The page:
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A retrospective utilization study was performed to evaluate utilization patterns for enteral nutrition in a university teaching hospital.
Enteral nutrition was divided into three types according to the nitrogen source, ie, total protein type [Nutrison Fibre®, Fresubin Energy Fibre®, Fresubin®, Supportan® (a special immunonutrition for cancer patients or patients with increased demands for omega-3 fatty acids), Fresubin Diabetes® (a diabetes-specific formula), Ensure®]; short peptide type (Peptison®); and amino acid type (Vivonex®). A pharmacoeconomic analysis was done based on defined daily dose methodology.
Among hospitalized patients taking enteral nutrition, 34.8% received enteral nutrition alone, 30% concomitantly received parenteral nutrition, and 35.2% received enteral nutrition after parenteral nutrition. Combined use of the different formulas was observed in almost all hospitalized patients receiving enteral nutrition. In total, 61.5% of patients received triple therapy with Nutrison Fibre, Fresubin Diabetes, and Supportan. Number of defined daily doses (total dose consumed/defined daily dose, also called DDDs) of formulas in descending order were as follows: Nutrison Fibre, Fresubin Energy Fibre, Fresubin Diabetes > Supportan > Peptison, Ensure > Vivonex, Fresubin. The ratio of the cumulative DDDs for the three types of enteral nutrition was 35:2.8:1 (total protein type to short peptide type to amino acid type). Off-label use of Fresubin Diabetes was also observed, with most of this formula being prescribed for patients with stress hyperglycemia. Only 2.1% of cancer patients received Supportan. There were 35 cases of near misses in dispensing look-alike or sound-alike enteral nutrition formulas, and one adverse drug reaction in an elderly malnourished patient who did not receive vitamin K1-enriched enteral nutrition during treatment with cefoperazone. After 4 months of the trial intervention, off-label use of Fresubin Diabetes was no longer endorsed by the Drug and Therapeutics Committee for nondiabetic patients, and the proportion of this formula prescribed for patients with stress hyperglycemia decreased by 20%, with a 10-fold increase in the amount of Supportan prescribed for cancer patients. Near misses in dispensing look-alike or sound-alike enteral nutrition were successfully abolished, and no severe coagulation disorders occurred after prophylactic administration of vitamin K1-enriched enteral nutrition in elderly malnourished patients receiving cefoperazone.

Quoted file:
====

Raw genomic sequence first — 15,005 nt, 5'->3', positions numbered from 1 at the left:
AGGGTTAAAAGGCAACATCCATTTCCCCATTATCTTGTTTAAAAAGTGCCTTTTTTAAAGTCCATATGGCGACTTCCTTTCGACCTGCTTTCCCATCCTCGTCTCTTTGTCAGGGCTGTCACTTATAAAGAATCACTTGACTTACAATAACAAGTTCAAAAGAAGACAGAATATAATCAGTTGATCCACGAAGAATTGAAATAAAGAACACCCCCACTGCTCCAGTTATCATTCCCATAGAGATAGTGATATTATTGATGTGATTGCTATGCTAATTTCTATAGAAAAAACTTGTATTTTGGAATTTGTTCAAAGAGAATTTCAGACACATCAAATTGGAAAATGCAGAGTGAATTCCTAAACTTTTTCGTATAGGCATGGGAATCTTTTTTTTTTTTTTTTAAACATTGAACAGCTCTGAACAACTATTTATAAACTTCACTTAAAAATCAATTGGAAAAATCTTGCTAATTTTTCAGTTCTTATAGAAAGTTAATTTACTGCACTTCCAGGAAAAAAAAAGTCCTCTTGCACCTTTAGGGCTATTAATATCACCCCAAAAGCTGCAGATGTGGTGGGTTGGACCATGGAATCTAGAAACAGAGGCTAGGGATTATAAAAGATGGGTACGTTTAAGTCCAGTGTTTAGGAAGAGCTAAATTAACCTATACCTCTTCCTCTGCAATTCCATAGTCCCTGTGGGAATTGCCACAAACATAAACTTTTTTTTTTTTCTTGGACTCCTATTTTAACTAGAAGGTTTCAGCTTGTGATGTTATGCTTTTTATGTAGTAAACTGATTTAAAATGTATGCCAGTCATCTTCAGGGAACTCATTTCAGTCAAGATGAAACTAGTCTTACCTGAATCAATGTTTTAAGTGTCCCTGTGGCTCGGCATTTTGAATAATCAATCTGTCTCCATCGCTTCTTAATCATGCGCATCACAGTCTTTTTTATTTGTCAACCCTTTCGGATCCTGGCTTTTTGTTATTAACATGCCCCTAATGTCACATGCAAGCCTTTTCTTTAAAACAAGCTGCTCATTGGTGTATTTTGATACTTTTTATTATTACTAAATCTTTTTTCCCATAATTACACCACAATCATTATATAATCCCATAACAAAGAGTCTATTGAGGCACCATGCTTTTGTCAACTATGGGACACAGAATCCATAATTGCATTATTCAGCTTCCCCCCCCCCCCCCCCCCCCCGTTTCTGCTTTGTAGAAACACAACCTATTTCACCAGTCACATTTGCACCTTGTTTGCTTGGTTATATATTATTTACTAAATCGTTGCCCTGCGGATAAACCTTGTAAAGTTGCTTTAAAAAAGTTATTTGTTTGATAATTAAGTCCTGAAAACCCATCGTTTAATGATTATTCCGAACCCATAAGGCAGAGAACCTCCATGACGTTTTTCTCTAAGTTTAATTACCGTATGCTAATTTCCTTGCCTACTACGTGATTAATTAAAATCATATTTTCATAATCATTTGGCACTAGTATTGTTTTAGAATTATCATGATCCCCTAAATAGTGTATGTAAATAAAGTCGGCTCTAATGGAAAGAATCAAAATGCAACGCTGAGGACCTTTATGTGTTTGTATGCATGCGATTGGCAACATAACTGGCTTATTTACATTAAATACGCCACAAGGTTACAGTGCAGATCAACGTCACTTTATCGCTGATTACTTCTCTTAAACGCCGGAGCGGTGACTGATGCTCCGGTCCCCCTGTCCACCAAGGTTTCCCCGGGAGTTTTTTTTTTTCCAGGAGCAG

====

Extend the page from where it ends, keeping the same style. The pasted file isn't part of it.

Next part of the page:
This utilization study indicates that continuous quality improvement is necessary and that a Drug and Therapeutics Committee can play an important role in promoting rational and safe use of enteral nutrition. Appropriateness of this therapy still needs to be improved, especially in addressing the issues of non-evidence-based combined use of multiple enteral nutrition formulas, the relatively high rate of concomitant use of enteral and parenteral nutrition, off-label use of diabetes-specific Fresubin Diabetes, insufficient use of Supportan in cancer patients, and unnecessary use of Supportan in intensive care patients not suffering from cancer.
Compared with parenteral nutrition, enteral nutrition is less expensive and has fewer complications. If the gut works, enteral nutrition is preferred.1 Compared with parenteral nutrition, the cost savings associated with reduction in risk of adverse events and decrease in duration of hospital stay using enteral nutrition average nearly $4000 per patient in the US. Shifting 10% of adult patients from enteral nutrition to parenteral nutrition will save $35 million annually.2
Enteral nutrition formulas can be divided into three categories according to the nitrogen source, ie, total protein type, short peptide type, and amino acid type. Inappropriate ordering of enteral nutrition by physicians leads to unnecessary financial expense and decreased therapeutic efficacy, as well as an increased likelihood of adverse events. Therefore, it is necessary to be able to identify and monitor current prescribing patterns for enteral nutrition. However, no literature on enteral nutrition utilization patterns, especially the different types of enteral nutrition, was identifiable on the PubMed database. Therefore, we examined clinical risks and prescribing practices for enteral nutrition in hospitalized patients in a large university teaching hospital and investigated whether the three types of enteral nutrition were prescribed appropriately based on formula characteristics and patient disease status.